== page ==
Wednesday, February 13, 2013
If you follow me on Pinterest, you may have noticed me pinning the Restoration Hardware Provence table and accompanying Ana White plans. I am not sure how this plan flew under my radar, but I'm totally in love with the look.
As soon as I saw it, I really wanted to dive right in and build one for myself. We've been eating at a 2'x3' table since before Christmas -- I sold our old table and haven't had a chance to build a new one. I'd like this design to be our next table but I really wanted a chance at a trial run before building my own.
This is why I'm SO happy to be working with Sweet Pea Interiors in Fountain. I knew that this table would sell easily in the shop, so I went ahead and built it as a test version.
And I LOVE it. Love, love, love it.
But, alas, it is too big for my dining room, so off to Sweet Pea it goes.
I made a few changes from Ana's plan in order to get closer to the Restoration Hardware look, and because I had several reclaimed 4x4 posts in my yard that I wanted to use.
Ana's plan calls for 2x4s and pocket hole construction. I did use 2x4s for the top part of the frame (under the table top) and also for the V supports, but for the legs, stretcher, and end supports I went with 4x4s. If I'd had enough of them, I would have used 4x4s for the V, too.
Since you can't use pocket holes to join 4x4s together, I used my (new!) table saw to cut lap joints. I'm in love with the joints where the end supports meet the legs -- I love the hefty, farmhouse look of them.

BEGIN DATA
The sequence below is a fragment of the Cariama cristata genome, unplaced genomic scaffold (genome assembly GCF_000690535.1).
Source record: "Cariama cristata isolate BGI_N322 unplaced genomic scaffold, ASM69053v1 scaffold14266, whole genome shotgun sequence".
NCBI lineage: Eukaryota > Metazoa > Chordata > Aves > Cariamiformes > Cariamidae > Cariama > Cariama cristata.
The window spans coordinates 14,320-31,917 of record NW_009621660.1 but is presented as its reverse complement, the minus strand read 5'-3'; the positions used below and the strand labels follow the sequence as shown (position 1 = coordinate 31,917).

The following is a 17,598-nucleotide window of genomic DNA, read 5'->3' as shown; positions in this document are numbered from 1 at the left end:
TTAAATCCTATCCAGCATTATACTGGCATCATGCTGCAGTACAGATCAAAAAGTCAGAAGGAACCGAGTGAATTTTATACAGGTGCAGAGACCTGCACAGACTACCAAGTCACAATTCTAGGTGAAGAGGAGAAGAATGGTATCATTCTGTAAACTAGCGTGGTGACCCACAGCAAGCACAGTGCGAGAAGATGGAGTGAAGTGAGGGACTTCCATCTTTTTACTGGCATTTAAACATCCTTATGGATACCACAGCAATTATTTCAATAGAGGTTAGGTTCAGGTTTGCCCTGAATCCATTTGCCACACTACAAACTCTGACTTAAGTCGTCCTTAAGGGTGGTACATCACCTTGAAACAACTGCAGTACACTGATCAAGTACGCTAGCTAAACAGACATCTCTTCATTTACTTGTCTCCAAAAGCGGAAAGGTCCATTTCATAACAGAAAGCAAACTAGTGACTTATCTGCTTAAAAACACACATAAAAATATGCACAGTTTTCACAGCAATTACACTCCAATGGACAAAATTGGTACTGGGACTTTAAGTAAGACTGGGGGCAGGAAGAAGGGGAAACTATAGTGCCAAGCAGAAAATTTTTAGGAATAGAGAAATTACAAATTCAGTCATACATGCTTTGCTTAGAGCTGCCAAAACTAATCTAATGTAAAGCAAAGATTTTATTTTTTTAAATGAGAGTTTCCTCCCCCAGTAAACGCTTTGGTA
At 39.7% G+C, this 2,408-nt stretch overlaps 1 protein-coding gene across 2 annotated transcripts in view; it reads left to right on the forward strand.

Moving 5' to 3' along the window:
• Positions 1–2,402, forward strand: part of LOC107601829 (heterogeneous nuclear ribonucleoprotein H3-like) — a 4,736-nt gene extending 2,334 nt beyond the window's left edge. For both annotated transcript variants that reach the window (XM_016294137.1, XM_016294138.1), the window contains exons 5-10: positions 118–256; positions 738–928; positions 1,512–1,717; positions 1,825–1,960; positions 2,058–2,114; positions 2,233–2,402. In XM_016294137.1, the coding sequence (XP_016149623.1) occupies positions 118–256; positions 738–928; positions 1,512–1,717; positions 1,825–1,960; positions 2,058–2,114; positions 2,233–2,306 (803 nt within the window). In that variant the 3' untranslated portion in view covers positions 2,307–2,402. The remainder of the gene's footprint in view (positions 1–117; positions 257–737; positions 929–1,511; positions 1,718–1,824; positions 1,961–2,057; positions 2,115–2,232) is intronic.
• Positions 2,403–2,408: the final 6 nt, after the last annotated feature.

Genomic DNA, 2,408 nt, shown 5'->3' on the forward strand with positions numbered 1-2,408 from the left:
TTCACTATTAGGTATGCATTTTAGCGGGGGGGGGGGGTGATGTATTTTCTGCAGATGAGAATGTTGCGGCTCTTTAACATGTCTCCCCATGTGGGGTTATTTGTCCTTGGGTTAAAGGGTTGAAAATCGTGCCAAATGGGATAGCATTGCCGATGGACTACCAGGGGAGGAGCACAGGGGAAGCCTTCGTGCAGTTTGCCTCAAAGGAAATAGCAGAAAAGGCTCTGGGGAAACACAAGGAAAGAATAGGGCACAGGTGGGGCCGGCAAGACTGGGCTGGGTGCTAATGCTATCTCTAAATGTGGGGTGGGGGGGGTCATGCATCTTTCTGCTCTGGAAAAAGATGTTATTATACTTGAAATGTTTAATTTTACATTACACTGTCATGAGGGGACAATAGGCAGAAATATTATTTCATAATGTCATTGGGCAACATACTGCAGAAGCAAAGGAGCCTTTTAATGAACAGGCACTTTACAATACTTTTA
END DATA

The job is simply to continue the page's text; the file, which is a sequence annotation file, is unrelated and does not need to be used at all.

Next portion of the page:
For the table top, I used 1x6s cut down to 4.75" on my table saw. I really like ripping off the curved edges of framing lumber to use in table tops. It is a pain in the rear to work with framing lumber, but its got a great, rustic vibe. And, it's cheap. Bonus. Having said that, I think when it comes time to build my own table, I'll build it out of higher quality lumber -- lumber that is straight, precisely milled, and nicely planed. I don't mind spending that kind of money on a table for myself. I've offered the same option to clients, but the price always scares them off. I can't blame them -- it usually doubles what I have to charge for a dining room table.
For the finish, I primed the table base with dark brown primer and then painted it with flat paint that I custom mixed from leftovers in my garage. The top is oxidized with strong black tea, vinegar, and steel wool. I think this is the first time that I've oxidized in sub-freezing temperatures. It adds a whole new element of unpredictability to the process, one I'll avoid in the future if I'm working on a client piece. The two photos above are probably the most accurate in terms of color. The top came out much darker and blotchier than I've experienced before. I don't know what to attribute it to besides the cold. The wood stayed wet much longer than usual, which I guess gave the tannins more time to react with the oxidizing solution.
It's funny...I don't mind if something doesn't come out exactly as planned as long as I'm building it for myself. But when I'm building for someone else and it doesn't go as planned? It worries me and I end up pouring unending hours into the piece. Whew. Working for myself is much less stressful.